Funny Thing About Life

David Haut

David Haut

David Haut

How could I get lost? The directions were so simple. Take I-44 East to St. Louis, go north on I-55, turn left, then right, stop at the big tree, go under two overpasses, over two underpasses, pass three parking lots and it’s the first building on your left. How could anyone screw that up? Apparently, I’m not anyone.

My car is a 1999 Honda Civic, all standard, nothing fast, nothing furious, nothing even remotely mean. It’s the perfect balance between economy and, well economy. Plus, it’s a cool color.

I took it to St. Louis for a media banquet last weekend, making me glad my car didn’t fall apart like I did.

I made it to St. Louis just fine, to the city that is. It took me approximately 3.2 seconds to get lost in downtown east St. Louis, the place where white guys stick out like a dorito in a bowl of pretzels. It was ok, though, I was greeted by a large group of guys who, for some reason, seemed happy to see me.

Well, by greeted, mean scared off, since that’s what they did. It could have just been a misunderstanding, but I wasn’t going to stick around and find out.

I found the hotel after that, but somehow I missed the giant sign that said SELF-PARK with an arrow on it. Instead I drove through the valet, around the block, and into an armored parking lot. The security guard talked to me in fluent cop jargon. He used words like parameter, sector, vacate and premises. I tried my best not to laugh, although I think I looked like I was trying to keep milk from flowing out of my nose.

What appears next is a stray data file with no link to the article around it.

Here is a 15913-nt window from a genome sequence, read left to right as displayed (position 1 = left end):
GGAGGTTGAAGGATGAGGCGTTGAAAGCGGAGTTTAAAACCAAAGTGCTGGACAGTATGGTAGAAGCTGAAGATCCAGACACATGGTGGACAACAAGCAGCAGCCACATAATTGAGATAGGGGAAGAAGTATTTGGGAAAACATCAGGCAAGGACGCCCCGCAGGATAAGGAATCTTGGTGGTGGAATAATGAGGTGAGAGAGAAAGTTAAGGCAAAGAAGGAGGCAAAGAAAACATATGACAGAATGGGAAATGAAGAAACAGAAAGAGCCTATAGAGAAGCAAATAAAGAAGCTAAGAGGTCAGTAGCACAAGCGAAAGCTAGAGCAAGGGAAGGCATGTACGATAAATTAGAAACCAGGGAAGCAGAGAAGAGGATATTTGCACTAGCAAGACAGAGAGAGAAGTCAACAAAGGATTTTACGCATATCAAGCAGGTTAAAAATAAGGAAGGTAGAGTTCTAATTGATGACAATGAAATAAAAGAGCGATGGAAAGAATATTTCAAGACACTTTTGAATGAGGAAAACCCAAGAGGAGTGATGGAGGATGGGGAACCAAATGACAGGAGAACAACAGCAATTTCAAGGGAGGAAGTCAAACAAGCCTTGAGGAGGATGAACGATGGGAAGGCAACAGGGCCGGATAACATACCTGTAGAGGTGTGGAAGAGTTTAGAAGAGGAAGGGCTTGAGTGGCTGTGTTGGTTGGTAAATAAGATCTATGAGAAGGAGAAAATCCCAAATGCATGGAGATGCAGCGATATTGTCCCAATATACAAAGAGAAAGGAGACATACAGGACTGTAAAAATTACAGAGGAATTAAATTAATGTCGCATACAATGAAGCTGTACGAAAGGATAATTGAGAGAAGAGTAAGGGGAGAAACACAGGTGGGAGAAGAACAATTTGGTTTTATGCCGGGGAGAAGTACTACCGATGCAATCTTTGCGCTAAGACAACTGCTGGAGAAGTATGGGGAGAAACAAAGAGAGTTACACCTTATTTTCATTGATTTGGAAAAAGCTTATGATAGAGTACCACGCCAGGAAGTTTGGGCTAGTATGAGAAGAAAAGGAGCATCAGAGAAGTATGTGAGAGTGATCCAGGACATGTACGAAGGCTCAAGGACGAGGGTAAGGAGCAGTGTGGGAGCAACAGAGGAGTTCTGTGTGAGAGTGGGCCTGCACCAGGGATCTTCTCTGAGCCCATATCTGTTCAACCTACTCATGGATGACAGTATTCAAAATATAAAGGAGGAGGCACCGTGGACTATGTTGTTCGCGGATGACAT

The guy at the hotel was not very nice either, so I kept asking him dumb questions. I asked him where I could find the stairs, the parking lot and which floor 583 was on. He probably didn’t believe I was a writer. I can’t believe he gave me a key card. I wasn’t even spending an entire night at the hotel.

I spent the hour in between the trip and the banquet watching TV. I drove four and a half hours to watch a soccer match.

The drive home was fun as well. We left St. Louis I drank four cans of Red Bull and had two snickers. When I paid for it the lady looked at me like I was buying cyanide. I guess they look at everybody like that at 3 a.m.

We stopped four times on the way home; my passengers had the bladders of 8-year-old girls.

We pulled into Joplin a little after 4 a.m., coming down from the three hour Red Bull high, nestled within the safety of my two door ex luxury coupe.

St. Louis was glad to see me leave.